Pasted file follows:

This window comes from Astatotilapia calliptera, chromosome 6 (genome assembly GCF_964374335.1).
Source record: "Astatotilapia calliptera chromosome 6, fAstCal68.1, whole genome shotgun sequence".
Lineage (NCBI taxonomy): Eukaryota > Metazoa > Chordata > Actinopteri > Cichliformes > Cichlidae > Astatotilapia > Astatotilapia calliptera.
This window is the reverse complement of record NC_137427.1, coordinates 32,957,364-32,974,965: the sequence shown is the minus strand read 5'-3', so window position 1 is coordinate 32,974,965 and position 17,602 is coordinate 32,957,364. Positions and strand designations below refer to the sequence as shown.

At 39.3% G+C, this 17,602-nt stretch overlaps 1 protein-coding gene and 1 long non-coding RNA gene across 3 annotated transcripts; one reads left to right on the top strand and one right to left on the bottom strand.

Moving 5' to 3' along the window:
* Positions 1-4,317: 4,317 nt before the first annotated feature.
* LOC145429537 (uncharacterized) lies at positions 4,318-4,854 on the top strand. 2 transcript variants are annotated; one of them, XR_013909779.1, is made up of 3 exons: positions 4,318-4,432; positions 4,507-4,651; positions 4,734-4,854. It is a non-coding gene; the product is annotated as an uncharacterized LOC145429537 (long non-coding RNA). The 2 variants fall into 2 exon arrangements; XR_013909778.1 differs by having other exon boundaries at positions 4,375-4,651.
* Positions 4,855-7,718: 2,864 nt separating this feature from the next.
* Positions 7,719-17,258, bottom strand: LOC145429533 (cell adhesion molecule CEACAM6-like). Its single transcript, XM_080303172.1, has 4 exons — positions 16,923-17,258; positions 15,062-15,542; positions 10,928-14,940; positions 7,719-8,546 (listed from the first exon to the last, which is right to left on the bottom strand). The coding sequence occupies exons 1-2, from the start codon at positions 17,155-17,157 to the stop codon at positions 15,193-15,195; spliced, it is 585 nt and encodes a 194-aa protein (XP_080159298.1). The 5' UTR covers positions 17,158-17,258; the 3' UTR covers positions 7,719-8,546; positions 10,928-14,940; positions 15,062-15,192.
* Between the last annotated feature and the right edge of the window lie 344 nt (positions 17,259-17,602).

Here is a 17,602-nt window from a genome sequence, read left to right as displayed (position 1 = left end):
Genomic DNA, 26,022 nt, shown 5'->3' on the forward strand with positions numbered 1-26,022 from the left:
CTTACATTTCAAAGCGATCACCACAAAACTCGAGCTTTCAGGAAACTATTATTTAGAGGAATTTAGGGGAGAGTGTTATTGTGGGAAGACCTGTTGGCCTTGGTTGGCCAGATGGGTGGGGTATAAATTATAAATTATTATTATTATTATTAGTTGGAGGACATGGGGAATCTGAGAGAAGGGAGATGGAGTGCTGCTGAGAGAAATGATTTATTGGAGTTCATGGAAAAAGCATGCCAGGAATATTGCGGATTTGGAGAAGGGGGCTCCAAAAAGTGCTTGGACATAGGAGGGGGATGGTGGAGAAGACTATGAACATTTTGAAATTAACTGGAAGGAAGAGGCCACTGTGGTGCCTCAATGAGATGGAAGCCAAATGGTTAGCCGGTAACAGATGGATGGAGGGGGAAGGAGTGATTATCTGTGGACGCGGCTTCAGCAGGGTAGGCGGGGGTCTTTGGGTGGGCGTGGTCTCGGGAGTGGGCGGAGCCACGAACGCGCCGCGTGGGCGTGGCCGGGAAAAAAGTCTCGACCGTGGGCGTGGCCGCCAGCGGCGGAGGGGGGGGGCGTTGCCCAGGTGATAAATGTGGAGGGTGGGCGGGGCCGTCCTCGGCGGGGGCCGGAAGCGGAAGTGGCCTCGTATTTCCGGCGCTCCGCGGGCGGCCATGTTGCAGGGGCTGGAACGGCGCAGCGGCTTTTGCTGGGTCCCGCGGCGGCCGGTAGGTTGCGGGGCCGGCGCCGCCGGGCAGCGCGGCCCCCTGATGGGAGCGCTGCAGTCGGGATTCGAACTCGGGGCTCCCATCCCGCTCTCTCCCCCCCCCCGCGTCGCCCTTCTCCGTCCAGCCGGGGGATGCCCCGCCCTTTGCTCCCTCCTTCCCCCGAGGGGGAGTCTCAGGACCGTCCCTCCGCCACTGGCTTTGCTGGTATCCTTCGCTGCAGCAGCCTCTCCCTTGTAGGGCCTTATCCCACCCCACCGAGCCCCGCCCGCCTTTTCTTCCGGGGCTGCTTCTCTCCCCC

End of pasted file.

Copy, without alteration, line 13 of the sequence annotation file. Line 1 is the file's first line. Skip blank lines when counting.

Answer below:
Genomic DNA, 26,022 nt, shown 5'->3' on the forward strand with positions numbered 1-26,022 from the left: